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The word “binge” in years past has had a negative connotation, often involving an abundance of food.

But when it comes to television, “binge watching” has become trendy, making the act of sitting on a couch for hours on end, eyes glazed over, a virtue.

This type of activity became en vogue years ago with full-season DVDs of “The Sopranos” or “24.” The DVR, the Internet and Netflix have made bingeing even easier. Cable networks air all-day marathons of their shows to pull newbies in as well.

While older shows such as “Lost” are still binge-watched to this day, networks have made current shows readily available on demand with hopes the shows could gain word-of-mouth and generate more viewers each new season. This worked like a charm for a serialized show with a finite ending such as AMC’s “Breaking Bad,” which opened slow but drew a series-high 10.3 million by its finale last year (compared to its fourth season finale, which drew a mere 1.9 million viewers). HBO’s “Game of Thrones,” in its fourth season, has seen its ratings skyrocket thanks partly to binge watching.

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There are plenty of shows frequently cited as binge-watching prospects such as PBS’ “Downton Abbey,” HBO’s “True Detective” or Netflix’s “House of Cards.” Here are five less obvious options that are still relatively new:

BBC America’s “Orphan Black”

What it’s about: Sarah, a small-time con woman, sees a clone of herself commit suicide by jumping in front of a subway. She discovers multiple clones of herself and the fact there are factions battling over her very existence as a clone.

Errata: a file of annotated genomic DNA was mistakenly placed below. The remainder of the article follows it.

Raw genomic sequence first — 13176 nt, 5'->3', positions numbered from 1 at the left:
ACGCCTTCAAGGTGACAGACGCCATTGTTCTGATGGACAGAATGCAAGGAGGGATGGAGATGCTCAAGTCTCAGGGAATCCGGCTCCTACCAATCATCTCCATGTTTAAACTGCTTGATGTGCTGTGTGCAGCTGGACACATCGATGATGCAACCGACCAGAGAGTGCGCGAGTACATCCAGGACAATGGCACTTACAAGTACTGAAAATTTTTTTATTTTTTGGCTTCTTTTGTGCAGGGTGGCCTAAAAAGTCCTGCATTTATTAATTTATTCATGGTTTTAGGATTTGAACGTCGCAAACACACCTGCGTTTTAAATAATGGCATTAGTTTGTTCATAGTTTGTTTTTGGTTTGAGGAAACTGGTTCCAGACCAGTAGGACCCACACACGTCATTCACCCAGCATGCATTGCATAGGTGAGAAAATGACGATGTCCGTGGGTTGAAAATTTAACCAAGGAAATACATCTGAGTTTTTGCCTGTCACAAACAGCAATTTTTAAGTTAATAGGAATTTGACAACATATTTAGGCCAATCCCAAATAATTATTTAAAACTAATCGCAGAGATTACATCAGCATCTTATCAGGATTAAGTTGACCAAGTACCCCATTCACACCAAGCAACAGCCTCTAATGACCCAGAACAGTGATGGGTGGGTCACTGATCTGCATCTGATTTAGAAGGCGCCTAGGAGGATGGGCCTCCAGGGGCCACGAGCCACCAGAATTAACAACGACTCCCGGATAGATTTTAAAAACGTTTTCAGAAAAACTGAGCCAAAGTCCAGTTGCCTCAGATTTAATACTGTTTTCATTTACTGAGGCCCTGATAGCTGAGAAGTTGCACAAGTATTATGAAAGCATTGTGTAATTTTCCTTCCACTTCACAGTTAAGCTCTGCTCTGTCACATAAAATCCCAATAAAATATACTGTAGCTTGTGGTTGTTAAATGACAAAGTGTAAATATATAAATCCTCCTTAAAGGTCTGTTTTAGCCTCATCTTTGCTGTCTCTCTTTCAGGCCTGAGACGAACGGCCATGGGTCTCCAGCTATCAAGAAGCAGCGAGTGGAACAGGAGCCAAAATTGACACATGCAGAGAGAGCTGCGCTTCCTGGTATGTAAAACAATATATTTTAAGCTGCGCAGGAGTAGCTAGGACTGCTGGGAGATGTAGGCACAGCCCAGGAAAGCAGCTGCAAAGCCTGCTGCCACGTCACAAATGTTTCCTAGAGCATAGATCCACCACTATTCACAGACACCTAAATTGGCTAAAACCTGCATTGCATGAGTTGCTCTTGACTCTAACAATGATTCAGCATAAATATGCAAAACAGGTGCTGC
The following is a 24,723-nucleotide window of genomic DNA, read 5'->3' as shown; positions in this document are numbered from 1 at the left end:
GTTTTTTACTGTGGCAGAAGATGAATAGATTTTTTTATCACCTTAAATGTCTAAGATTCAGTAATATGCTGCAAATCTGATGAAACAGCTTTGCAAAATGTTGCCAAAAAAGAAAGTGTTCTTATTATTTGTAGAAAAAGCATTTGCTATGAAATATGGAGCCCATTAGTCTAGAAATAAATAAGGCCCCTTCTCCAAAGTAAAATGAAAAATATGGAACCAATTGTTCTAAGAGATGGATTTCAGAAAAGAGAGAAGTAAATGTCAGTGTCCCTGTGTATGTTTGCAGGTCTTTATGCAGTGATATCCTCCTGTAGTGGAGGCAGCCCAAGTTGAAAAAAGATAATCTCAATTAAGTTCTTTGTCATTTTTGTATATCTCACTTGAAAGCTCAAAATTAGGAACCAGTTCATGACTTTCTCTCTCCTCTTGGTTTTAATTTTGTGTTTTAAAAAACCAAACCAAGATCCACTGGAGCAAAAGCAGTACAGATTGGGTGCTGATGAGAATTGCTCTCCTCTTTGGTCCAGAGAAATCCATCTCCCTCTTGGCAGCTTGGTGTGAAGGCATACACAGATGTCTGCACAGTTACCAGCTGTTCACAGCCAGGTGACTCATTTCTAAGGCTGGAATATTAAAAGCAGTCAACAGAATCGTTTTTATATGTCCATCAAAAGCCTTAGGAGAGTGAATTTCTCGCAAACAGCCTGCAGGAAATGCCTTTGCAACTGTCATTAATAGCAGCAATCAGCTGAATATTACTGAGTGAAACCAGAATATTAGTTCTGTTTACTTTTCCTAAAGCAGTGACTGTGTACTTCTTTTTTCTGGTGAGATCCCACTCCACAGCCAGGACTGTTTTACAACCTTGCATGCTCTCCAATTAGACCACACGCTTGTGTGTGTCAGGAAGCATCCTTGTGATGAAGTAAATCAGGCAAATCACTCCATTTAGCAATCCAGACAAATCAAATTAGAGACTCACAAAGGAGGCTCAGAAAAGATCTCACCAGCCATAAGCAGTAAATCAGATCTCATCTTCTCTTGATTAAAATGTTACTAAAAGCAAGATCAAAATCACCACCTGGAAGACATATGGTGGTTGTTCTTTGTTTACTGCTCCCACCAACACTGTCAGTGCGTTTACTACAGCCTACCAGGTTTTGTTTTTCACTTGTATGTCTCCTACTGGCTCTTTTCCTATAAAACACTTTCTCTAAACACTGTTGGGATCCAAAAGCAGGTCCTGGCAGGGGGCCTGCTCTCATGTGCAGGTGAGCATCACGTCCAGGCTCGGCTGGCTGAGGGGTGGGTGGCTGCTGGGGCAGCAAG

Why it’s worth bingeing: Tatiana Maslany is a marvel playing different clones of herself, often interacting with each other.

Where you can binge easily: Season one is on Amazon Prime Instant Video. Season two begins on BBC America Saturday, April 19.

FX’s “The Americans”

What it’s about: A seemingly normal couple in the early 1980s are actually Russian spies. And an FBI agent is their neighbor!

Why it’s worth bingeing: The wigs! OK, maybe not the wigs, but the acting is sublime, with scenes wrought with tension and spy-related shenanigans that recall the good ol’ Cold War days.

Where you can binge easily: Season one is on Amazon Prime Instant Video. FX is airing season two now with all episodes from this season on the FX website as long as you can authenticate you have a proper cable or satellite subscription.

Sundance Channel’s “The Returned”

What it’s about: Dead folks reappear in a small French town, where they try to resume their lives. But odd, supernatural happenings occur around them.

Why it’s worth bingeing: It’s better than a very similar show on ABC, “Resurrection,” if you can tolerate the subtitles.

Where you can binge easily: Season one is on Netflix. Season two will be produced later this year for 2015 release.

History’s “Vikings”

What it’s about: Life in the eighth century for Norse Vikings, who plunder and pillage as you’d expect and have aspirations to take over the lands of the bloody Brits. Rising warrior Ragnar Lothbrok is a curious, thoughtful version of a Viking though he can be just as brutal as the next Viking when need be.

Why it’s worth bingeing: This series is an intriguing blend of real history and legend. And lead actor Travis Fimmel is not just eye candy (and a former Calvin Klein model) but charismatic eye candy.

Where you can binge easily: Season one is on Amazon Prime Instant Video. History is airing season two now, with episodes from this season available for Xfinity customers.

Cinemax’s “Banshee”

What it’s about: An ex-con takes the identity of a sheriff from a tiny Pennsylvania town, where he continues his criminal ways while trying to keep off the radar of ruthless mobsters he double-crossed years before. It’s executive produced by Alan Ball, better known for HBO’s “True Blood.”

Why it’s worth bingeing: Its outlandishly cool — and very violent — action scenes.

Where you can binge easily: Cinemax subscribers can access seasons one and two on demand via the Max Go website. Season one is also available on DVD or for purchase on Amazon or iTunes.

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